The families of St Hilaire and Du Résnél were, as has been mentioned, distantly related, and the ties of kindred were strengthened by similarity of faith, both professing that of the Reformed Church, and living on that account very much within their own circle, though on terms of perfect good-will with the surrounding Catholic neighbourhood. Mlle. de St Hilaire might naturally have been expected to select among the elder of her cousins, her companion and intimate, their ages nearly assimilating with her own; but, too coldhearted to seek for sympathy, too proud to brook companionship on equal terms, and too selfish and indolent to sacrifice any caprice, or make any exertion for the sake of others, she found it most convenient to patronise la petite Madelaine, whose gentle spirit and sweet temper ensured willing though not servile compliance with even the unreasonable fancies of all who were kind to her, and whose quickness of intel-Time, the traveller whose pace is lect and excellent capacity more than fitted her for companionship with Adrienne, though the latter was six years her senior. Besides all, there was the pleasure of patronage-not the least influential motive to a proud and mean spirit, or to the heart of a beauty, wellnigh satiated, if that were possible, by the contemplation of her perfections. When la petite Taine was ten years old, and la

so variously designated by various humours-is always the restless, the unpausing-till Mademoiselle de St Hilaire had attained the perfection of blooming womanhood-the glowing loveliness of her one-and-twentieth summer-and la petite Madelaine began to think people ought to treat her more like a woman-for was she not fifteen complete? Poor little Madelaine! thou hadst indeed

arrived at that most womanly era. But, to look at that small slight form, still childishly attired in frock and sash, of the simplest form and homeliest materials, at that almost infantine face, that looked more youthful, and almost beautiful, when it smiled, from the effect of a certain dimple in the left cheek (Adrienne always insisted it was a pock-mark);-to look at that form and face, and the babyish curls of light-brown hair that hung about it quite down the little throat, and lay clustering on the girlish neck-who could ever have thought of paying thee honour due as to the dignity of confirmed wo


So it was Madelaine's fate still to be "La petite Madelaine”—still nobody-that anomalous personage who plays so many parts in society; as often to suit his own convenience as for that of others; and though people are apt to murmur at being forced into the character, many a one lives to assume it willingly-as one slips off a troublesome costume at a masque, to take shelter under a quiet domino. As for la petite Madelaine, who did not care very much about the matter, though it was a little mortifying to be patted on the head, and called "bonne petite," instead of "mademoiselle," as was her undoubted right, from strangers at least, it was better to be somebody in one, or two hearts (le petit frère et Jeannette), than in the mere respects of a hundred indifferent people; and as for la belle cousine, Madelaine, though on excellent terms with her, never dreamed of her having a heart,-one cause, perhaps, of their mutual good understanding; for la petite Madelaine, actuated by instinctive perception, felt that it would be perfectly irrational to expect warmth of affection from one constituted so differently from herself; so she went on, satisfied with the consciousness of giving pleasure, and with such return as was made for it.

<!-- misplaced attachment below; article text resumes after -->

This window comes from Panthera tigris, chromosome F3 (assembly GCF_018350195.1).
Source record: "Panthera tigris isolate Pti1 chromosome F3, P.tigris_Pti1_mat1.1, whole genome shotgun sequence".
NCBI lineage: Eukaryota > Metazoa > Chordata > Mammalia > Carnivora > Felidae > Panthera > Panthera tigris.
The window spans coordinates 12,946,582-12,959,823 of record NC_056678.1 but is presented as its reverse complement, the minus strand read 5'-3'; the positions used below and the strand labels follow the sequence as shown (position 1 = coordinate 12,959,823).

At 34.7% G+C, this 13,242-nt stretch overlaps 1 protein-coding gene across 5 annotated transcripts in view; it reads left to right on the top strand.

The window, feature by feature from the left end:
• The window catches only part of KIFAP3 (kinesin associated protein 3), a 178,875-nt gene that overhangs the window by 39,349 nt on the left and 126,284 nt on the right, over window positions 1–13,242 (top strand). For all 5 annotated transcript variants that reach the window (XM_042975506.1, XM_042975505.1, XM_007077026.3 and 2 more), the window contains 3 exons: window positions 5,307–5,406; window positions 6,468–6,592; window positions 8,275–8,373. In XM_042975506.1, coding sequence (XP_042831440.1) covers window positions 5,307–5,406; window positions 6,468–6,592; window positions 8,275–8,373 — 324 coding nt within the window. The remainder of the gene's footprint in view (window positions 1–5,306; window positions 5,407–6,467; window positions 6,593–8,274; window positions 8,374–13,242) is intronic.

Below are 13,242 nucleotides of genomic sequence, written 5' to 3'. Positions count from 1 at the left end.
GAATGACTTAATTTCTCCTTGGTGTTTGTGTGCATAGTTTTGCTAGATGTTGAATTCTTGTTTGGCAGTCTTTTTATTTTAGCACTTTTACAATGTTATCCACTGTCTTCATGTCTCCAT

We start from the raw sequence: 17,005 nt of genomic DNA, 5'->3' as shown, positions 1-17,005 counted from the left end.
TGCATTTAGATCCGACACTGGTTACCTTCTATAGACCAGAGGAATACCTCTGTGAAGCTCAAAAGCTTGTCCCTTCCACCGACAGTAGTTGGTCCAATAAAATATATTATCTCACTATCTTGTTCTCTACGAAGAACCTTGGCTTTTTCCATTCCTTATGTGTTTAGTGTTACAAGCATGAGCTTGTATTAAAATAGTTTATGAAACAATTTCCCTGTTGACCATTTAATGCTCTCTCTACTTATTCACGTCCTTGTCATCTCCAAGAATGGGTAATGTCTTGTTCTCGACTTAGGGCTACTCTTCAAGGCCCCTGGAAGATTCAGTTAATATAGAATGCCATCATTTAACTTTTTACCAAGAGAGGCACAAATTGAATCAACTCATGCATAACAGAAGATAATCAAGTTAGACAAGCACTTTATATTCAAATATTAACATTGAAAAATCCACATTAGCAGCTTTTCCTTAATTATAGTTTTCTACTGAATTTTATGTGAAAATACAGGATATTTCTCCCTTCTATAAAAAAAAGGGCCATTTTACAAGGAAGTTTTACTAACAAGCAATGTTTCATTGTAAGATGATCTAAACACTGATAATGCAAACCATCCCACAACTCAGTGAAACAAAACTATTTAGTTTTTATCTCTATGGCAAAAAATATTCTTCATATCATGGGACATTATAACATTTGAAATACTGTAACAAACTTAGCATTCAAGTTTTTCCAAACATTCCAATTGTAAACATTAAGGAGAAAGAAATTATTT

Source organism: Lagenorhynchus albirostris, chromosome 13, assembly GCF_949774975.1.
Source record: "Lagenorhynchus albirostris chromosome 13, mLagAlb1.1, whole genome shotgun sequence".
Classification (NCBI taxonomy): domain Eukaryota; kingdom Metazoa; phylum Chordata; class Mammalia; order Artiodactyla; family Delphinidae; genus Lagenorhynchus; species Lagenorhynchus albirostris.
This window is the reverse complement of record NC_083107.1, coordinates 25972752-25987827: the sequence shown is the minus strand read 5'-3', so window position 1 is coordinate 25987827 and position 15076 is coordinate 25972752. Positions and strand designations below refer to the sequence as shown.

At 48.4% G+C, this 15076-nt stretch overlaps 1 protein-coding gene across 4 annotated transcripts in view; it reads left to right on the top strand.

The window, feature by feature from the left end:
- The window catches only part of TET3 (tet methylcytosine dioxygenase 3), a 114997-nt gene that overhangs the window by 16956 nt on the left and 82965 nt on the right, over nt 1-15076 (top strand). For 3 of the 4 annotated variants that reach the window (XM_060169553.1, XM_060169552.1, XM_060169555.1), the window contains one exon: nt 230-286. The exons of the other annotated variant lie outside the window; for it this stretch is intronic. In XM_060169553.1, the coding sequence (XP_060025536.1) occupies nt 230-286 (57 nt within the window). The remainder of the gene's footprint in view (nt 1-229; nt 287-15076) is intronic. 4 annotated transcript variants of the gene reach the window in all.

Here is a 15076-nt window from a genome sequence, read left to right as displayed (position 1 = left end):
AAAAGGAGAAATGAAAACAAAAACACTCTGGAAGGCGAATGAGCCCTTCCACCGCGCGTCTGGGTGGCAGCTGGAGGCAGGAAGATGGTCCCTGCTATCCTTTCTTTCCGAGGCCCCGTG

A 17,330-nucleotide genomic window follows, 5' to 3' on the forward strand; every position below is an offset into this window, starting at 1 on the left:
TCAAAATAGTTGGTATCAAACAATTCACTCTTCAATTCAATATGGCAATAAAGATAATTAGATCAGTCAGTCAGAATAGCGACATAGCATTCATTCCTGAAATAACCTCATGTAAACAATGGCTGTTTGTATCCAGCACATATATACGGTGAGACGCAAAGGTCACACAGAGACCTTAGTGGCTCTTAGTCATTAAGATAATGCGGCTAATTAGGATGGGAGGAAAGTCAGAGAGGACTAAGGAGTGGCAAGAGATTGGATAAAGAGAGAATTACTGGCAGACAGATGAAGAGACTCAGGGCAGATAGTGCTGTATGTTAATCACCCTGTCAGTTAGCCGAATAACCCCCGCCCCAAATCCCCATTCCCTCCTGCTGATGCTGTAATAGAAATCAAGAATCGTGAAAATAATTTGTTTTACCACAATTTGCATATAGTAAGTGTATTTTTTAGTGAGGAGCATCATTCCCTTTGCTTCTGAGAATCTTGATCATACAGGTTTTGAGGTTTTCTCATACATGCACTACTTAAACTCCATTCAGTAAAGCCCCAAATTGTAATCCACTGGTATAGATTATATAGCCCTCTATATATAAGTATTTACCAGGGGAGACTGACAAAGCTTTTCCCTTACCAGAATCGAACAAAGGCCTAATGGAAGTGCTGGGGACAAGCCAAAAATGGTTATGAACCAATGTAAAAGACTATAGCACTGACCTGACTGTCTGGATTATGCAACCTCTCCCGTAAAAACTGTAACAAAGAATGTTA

But la petite Madelaine was soon to be invested with a most important office; one, however, that was by no means to supersede her character of Nobody, but, enigmatical as it may sound, to double her usefulness in that capacity-while, on private and particular occasions, she

was to enact a somebody of infinite consequence-that of confidante in a love affair-as la belle cousine was pleased to term her liaison with a very handsome and elegant young officer, who, after some faint opposition on the part of her parents, was duly installed at St Hilaire, as the accepted and acknowledged lover of its beautiful heiress. Walter Barnard (for he was of English birth and parentage) the youngest of three brothers, the elder of whom was a baronet, was most literally a soldier of fortune, his portion, at his father's death, amounting to no more than a pair of colours in a marching regiment-and the splendid income thereunto annexed. But high in health and hope, and "all the world before him where to choose"-of high principles-simple and unvitiated habits-the object of the love of many friends, and the esteem of all his brother officers-the young man was rather disposed to consider his lot in life as peculiarly fortunate, till the pressure of disease fell heavy on him, and he rose from a sick-bed which had held him captive many weeks, the victim of infectious fever, so debilitated in constitution as to be under the necessity of obtaining leave of absence from his regiment, for the purpose (peremptorily insisted on by his physician) of seeking the perfect change of air and scene, which was essential to effect his restoration. He was especially enjoined to try the influence of another climate-that of France was promptly decided on-not only from the proximity of that country (a consideration of no small weight in the young soldier's prudential calculations), but because a brother officer was about to join a part of his family then resident at Caen in Normandy, and the pleasure of travelling with him, settled the point of Walter's destination so far-and, as it fell out, even to that other station in the route of life, only second in awfulness to the "bourne from whence no traveller returns." His English friends, who had been some years inhabitants of Caen, were acquainted with many French families in that town and its vicinity, and, among others, Walter was introduced by them at the Chateau de St Hilaire, where the Protestant Eng